Wednesday, April 01, 2015

Does AAP Spell the End for NaMo?

The newly elected prime minister of India, Narendra Modi, affectionately known to his supporters as NaMo, stormed onto the American stage at a sold out Madison Square Garden event last July. The US-Indian crowd, mostly from the world of business, greeted Modi like teenage girls at a Justin Beiber concert – with screams, streamers, and tears. Modi was a rock star – the Messiah, the Cure, the “2008 Obama” – the change we could believe in. 

Then in February, the unraveling began. A regional party in Delhi, the Aam Aadmi Party (AAP), resoundingly trounced Modi’s Bhartiya Janata Party (BJP) in local elections, taking almost all the seats in the state legislature. Modi fever suddenly seems to be ending, a victim of their over promise, Hindu fanaticism, and arrogance.

With a history of governments that have let them down, the cynical Indian public can lose faith in a heartbeat. Considering the regional Aam Aadmi Party’s last foray in forming a local government in 2012 lasted only 49 days, and that Modi and his party had won all of Delhi’s seven seats in last year’s national election, the quick turnaround is harsh evidence of that. 

In the general elections last year, Modi had electrified the nation with soaring rhetoric and a marketing campaign that included Tupac-esque holographic rallies. Tired of the frustrating ten-year rule of a corrupt and inefficient United Progressive Alliance government led by secularist Congress Party, India fell in love with Modi, whose Hindu nationalist party won an unprecedented 52% of the seats. Voters, both the business class and the impoverished, jumped on the Modi ship with unreasonable and fantastic expectations of “Acche din aagaye” – everything will become better.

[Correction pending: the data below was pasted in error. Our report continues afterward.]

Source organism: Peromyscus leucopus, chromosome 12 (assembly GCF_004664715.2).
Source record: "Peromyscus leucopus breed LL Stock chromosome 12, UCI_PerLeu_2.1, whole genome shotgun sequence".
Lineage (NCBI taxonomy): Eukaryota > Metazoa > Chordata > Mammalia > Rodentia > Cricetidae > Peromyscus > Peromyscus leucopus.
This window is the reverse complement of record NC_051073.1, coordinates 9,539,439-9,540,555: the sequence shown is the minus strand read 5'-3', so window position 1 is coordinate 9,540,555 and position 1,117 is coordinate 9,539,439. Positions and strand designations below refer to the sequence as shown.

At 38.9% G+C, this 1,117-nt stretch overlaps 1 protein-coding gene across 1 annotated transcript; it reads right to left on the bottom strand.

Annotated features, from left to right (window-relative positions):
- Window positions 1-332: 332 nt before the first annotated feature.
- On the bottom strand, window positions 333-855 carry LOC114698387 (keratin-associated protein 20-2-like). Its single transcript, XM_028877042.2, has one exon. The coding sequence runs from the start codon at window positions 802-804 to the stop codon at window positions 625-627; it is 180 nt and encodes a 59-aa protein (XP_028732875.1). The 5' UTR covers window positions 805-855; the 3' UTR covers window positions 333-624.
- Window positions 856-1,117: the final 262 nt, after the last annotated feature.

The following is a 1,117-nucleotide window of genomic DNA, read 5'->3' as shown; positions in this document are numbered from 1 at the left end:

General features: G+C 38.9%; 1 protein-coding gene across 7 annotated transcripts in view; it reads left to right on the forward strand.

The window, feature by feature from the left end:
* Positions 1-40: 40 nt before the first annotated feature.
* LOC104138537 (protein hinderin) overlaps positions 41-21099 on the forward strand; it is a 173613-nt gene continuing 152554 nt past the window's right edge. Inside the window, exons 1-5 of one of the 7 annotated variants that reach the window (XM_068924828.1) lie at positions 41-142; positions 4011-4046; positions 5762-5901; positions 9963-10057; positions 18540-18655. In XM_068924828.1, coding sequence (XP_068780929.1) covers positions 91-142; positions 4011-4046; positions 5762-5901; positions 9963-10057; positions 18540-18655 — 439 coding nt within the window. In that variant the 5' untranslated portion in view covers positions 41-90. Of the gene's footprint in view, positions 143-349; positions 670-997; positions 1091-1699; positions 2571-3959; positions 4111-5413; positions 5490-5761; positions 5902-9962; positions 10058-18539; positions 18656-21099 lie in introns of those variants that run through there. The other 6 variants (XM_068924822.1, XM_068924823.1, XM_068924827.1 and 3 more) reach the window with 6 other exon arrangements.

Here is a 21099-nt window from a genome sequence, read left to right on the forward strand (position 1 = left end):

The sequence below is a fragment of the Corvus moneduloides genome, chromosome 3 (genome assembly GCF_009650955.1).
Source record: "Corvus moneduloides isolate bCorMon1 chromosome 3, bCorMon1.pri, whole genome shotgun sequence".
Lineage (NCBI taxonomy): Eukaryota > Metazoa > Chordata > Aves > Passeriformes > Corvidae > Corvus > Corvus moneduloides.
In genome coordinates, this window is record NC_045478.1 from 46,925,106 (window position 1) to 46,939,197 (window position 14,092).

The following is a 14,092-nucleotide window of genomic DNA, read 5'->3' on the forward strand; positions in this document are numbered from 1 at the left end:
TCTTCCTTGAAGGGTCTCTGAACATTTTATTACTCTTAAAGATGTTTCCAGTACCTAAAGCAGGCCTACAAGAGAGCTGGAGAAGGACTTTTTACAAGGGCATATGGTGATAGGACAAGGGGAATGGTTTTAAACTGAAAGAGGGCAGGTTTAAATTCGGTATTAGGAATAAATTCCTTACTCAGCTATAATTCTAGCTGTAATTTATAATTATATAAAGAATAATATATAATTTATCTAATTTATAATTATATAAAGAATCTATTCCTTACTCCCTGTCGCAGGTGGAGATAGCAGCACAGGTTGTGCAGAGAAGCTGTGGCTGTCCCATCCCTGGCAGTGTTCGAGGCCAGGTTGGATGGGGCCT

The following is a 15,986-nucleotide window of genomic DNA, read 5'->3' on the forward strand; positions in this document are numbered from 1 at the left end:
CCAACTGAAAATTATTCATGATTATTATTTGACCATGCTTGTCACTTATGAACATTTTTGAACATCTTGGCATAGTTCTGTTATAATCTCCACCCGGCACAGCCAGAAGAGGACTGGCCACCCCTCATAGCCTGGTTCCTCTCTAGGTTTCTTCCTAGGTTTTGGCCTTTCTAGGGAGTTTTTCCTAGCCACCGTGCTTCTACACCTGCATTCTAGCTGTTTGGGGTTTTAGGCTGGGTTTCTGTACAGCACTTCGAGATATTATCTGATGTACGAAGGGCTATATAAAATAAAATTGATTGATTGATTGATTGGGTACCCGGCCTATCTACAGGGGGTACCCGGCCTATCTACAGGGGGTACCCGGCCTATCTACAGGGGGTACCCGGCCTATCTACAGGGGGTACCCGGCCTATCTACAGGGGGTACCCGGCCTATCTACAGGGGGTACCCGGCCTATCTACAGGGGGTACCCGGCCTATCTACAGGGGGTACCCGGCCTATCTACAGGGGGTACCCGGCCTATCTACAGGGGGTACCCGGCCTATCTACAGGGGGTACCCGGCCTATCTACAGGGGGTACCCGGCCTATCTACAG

Modi’s rise to power was murky. In 2001, when Modi was chief minister of the state of Gujarat, savage communal riots between the Hindus and Muslims broke out in the town of Godhra. Modi did little to prevent the riots, and allegedly protected the Hindu fundamentalists after the violence. Since the riots, Modi has carried the stigma of a perceived right wing, anti-Muslim fanatics. When asked by the BBC about what he regretted most about the riots, he had replied, “I could have dealt with the media better.” Yet, the people of India chose the promise of economic success over secularism. Modi had done a good job bringing Gujarat's economy onto the fast lane when he was chief minister, and many Indians believed his pro-business policies would transform India. Pro-business, however, has not translated to pro-poor, at least not yet.

“Modi talks about big things like bringing big factories and bullet trains. That may be good for the country, but that’s not going to help me!” Kumar, anauto-rickshaw driver in Delhi told Al Jazeera in a post-poll interview. Kumar is not alone. Post-election data shows higher turnouts from poorer regions in the east and northeast. About 4 million of Delhi’s 16 million people live in abject poverty and they spoke their mind this election.